Finding a spot in the capital city of Belmopan wasn’t as straightforward. It’s centrally located in Belize, and also a bland city—not on the can’t-miss list. It was the first place we’d ever been kicked out of a camping spot, but that was because we chose one on the edge of the city’s wealthy expat community and their Neighborhood Watch was not pleased with us cooking up dinner near their landscaped yards. They did however direct us to a spot in the center of the city, which is useful if you ever find yourself needing a place to stay in Belmopan: near the governor’s mansion is a large park that’s basically just an open field, and the police station is visible from there. We stayed there as Belizeans marched by throughout the night, and fireworks went off at about midnight. No bathrooms or spigots nearby, but free.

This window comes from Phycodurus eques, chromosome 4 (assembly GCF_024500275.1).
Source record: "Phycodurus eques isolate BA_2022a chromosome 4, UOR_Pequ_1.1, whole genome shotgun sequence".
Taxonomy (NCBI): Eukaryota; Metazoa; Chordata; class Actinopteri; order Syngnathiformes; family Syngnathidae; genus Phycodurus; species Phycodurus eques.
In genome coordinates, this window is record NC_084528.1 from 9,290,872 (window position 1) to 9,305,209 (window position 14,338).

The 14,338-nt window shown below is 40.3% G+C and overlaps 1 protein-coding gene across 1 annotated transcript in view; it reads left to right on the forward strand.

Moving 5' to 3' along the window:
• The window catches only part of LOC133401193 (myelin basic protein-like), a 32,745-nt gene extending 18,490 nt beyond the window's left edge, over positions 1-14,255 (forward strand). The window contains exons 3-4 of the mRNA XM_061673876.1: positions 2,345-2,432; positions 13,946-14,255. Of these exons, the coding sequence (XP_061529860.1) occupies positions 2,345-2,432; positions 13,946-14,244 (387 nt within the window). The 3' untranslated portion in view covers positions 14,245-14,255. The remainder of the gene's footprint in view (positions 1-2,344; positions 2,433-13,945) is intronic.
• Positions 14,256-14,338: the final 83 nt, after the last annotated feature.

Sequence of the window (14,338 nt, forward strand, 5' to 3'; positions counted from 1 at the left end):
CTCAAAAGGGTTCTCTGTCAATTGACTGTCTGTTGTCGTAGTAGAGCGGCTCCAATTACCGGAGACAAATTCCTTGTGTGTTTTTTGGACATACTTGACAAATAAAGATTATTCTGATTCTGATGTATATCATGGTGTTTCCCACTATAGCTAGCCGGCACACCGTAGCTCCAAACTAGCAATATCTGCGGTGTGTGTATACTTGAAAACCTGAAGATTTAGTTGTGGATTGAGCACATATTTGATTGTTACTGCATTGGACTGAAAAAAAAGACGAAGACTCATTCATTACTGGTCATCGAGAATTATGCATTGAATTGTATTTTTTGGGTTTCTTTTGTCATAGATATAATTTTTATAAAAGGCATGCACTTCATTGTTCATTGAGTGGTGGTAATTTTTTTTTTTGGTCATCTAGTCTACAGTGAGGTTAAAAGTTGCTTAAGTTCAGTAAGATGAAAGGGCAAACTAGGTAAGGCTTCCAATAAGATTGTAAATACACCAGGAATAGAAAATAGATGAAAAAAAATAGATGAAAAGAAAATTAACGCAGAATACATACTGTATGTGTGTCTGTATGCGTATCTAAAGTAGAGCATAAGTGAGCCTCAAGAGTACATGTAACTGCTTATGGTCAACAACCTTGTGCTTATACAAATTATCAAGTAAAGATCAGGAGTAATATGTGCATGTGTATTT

The next spot was Belize’s standout: the tiny town of Hopkins. It’s pretty far south, but in Belize that doesn’t mean too much—you can drive through the whole country in a few hours. Hopkins is a mile and a half stretch of dirt road snaking the Atlantic coast, and we stayed at the Cool Spot by the Beach (yep, that’s the real name). The owner’s name is Shannon, and his wife works at the small food stand on their property, which is a small plot with a handful of palapas that’s right on the beach. It’s located by a large dock and has bathrooms for use. Shannon let us park our car at the Cool Spot for free, and we paid him back in kind by buying a few meals and coffee from his wife’s stand.